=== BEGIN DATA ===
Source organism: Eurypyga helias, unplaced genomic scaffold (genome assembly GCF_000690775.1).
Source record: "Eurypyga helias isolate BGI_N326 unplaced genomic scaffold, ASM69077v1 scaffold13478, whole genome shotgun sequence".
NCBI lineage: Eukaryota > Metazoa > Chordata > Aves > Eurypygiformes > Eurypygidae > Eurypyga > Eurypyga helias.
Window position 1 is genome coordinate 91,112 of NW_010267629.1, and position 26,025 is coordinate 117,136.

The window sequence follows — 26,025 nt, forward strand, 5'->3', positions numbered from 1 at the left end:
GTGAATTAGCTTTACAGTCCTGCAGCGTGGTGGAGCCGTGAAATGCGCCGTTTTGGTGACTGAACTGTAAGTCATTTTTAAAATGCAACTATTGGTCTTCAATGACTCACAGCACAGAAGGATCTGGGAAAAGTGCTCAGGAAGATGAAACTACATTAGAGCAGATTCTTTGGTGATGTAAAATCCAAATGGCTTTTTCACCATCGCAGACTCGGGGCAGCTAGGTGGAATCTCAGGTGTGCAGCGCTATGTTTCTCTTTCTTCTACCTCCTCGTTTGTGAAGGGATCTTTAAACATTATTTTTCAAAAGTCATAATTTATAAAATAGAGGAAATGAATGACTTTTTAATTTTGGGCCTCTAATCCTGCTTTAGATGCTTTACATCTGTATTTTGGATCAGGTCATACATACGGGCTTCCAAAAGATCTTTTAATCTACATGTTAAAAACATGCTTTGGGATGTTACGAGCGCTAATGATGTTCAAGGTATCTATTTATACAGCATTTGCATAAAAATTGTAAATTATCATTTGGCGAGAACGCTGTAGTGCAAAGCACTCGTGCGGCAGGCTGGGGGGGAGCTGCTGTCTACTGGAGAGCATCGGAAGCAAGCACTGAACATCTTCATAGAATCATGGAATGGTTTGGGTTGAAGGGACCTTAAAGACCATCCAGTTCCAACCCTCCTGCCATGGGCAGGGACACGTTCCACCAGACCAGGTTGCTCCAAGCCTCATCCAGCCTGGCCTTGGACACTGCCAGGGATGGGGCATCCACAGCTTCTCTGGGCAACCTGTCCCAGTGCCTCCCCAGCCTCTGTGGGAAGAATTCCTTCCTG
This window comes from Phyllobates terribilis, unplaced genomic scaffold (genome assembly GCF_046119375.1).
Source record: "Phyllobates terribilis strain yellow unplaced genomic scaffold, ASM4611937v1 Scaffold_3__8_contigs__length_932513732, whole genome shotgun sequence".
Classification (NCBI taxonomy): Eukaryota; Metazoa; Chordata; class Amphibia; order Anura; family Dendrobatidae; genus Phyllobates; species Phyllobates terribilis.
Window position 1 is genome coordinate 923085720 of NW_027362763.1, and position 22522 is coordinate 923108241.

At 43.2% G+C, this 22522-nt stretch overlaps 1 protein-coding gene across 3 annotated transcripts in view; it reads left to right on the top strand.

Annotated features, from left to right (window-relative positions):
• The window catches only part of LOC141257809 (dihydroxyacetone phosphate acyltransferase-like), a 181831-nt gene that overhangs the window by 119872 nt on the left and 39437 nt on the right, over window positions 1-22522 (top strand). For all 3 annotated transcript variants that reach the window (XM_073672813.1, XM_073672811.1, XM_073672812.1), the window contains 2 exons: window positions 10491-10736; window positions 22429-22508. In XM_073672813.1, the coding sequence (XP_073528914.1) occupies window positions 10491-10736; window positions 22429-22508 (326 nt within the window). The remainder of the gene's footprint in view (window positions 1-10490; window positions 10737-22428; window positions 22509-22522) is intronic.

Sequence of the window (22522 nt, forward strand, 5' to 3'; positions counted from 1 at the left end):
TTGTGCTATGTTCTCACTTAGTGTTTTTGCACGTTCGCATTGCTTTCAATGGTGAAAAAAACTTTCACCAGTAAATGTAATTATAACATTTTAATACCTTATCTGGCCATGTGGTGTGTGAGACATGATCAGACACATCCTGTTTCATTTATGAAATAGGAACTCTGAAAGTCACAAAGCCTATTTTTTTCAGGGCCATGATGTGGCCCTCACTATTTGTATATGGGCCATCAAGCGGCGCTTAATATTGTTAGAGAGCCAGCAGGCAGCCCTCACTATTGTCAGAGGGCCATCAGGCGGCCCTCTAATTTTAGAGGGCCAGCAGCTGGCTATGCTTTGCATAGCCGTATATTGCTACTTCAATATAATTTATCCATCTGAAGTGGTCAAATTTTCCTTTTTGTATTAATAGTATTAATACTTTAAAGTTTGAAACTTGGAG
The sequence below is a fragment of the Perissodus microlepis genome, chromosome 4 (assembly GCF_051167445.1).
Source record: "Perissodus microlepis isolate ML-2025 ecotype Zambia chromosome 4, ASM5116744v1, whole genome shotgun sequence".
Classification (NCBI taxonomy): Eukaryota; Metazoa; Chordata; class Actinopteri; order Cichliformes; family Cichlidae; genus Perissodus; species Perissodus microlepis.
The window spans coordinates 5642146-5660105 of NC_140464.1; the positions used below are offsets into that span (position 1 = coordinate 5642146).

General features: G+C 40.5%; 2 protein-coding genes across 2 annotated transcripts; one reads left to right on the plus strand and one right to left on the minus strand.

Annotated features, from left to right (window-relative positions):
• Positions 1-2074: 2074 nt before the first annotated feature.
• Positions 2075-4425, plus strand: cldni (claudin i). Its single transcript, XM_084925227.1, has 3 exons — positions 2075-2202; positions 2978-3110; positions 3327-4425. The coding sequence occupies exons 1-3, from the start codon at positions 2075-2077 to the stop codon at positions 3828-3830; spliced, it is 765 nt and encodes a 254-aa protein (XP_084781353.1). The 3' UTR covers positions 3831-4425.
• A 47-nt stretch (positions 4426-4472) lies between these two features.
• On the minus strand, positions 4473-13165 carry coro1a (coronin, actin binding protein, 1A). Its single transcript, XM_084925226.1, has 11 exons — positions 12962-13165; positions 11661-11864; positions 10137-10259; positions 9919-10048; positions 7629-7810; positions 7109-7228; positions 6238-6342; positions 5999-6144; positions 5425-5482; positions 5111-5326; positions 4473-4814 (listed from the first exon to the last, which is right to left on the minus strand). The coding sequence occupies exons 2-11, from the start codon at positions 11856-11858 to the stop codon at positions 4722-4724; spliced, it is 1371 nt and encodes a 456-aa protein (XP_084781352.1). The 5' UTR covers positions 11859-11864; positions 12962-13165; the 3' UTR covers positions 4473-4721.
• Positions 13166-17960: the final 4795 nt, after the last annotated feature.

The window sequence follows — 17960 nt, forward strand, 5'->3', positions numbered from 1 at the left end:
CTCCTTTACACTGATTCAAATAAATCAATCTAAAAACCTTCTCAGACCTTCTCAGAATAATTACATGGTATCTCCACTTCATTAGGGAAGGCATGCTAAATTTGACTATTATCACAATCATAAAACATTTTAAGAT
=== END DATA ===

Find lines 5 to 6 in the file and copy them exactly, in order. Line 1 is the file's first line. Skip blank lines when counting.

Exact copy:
The window sequence follows — 26,025 nt, forward strand, 5'->3', positions numbered from 1 at the left end:
GTGAATTAGCTTTACAGTCCTGCAGCGTGGTGGAGCCGTGAAATGCGCCGTTTTGGTGACTGAACTGTAAGTCATTTTTAAAATGCAACTATTGGTCTTCAATGACTCACAGCACAGAAGGATCTGGGAAAAGTGCTCAGGAAGATGAAACTACATTAGAGCAGATTCTTTGGTGATGTAAAATCCAAATGGCTTTTTCACCATCGCAGACTCGGGGCAGCTAGGTGGAATCTCAGGTGTGCAGCGCTATGTTTCTCTTTCTTCTACCTCCTCGTTTGTGAAGGGATCTTTAAACATTATTTTTCAAAAGTCATAATTTATAAAATAGAGGAAATGAATGACTTTTTAATTTTGGGCCTCTAATCCTGCTTTAGATGCTTTACATCTGTATTTTGGATCAGGTCATACATACGGGCTTCCAAAAGATCTTTTAATCTACATGTTAAAAACATGCTTTGGGATGTTACGAGCGCTAATGATGTTCAAGGTATCTATTTATACAGCATTTGCATAAAAATTGTAAATTATCATTTGGCGAGAACGCTGTAGTGCAAAGCACTCGTGCGGCAGGCTGGGGGGGAGCTGCTGTCTACTGGAGAGCATCGGAAGCAAGCACTGAACATCTTCATAGAATCATGGAATGGTTTGGGTTGAAGGGACCTTAAAGACCATCCAGTTCCAACCCTCCTGCCATGGGCAGGGACACGTTCCACCAGACCAGGTTGCTCCAAGCCTCATCCAGCCTGGCCTTGGACACTGCCAGGGATGGGGCATCCACAGCTTCTCTGGGCAACCTGTCCCAGTGCCTCCCCAGCCTCTGTGGGAAGAATTCCTTCCTG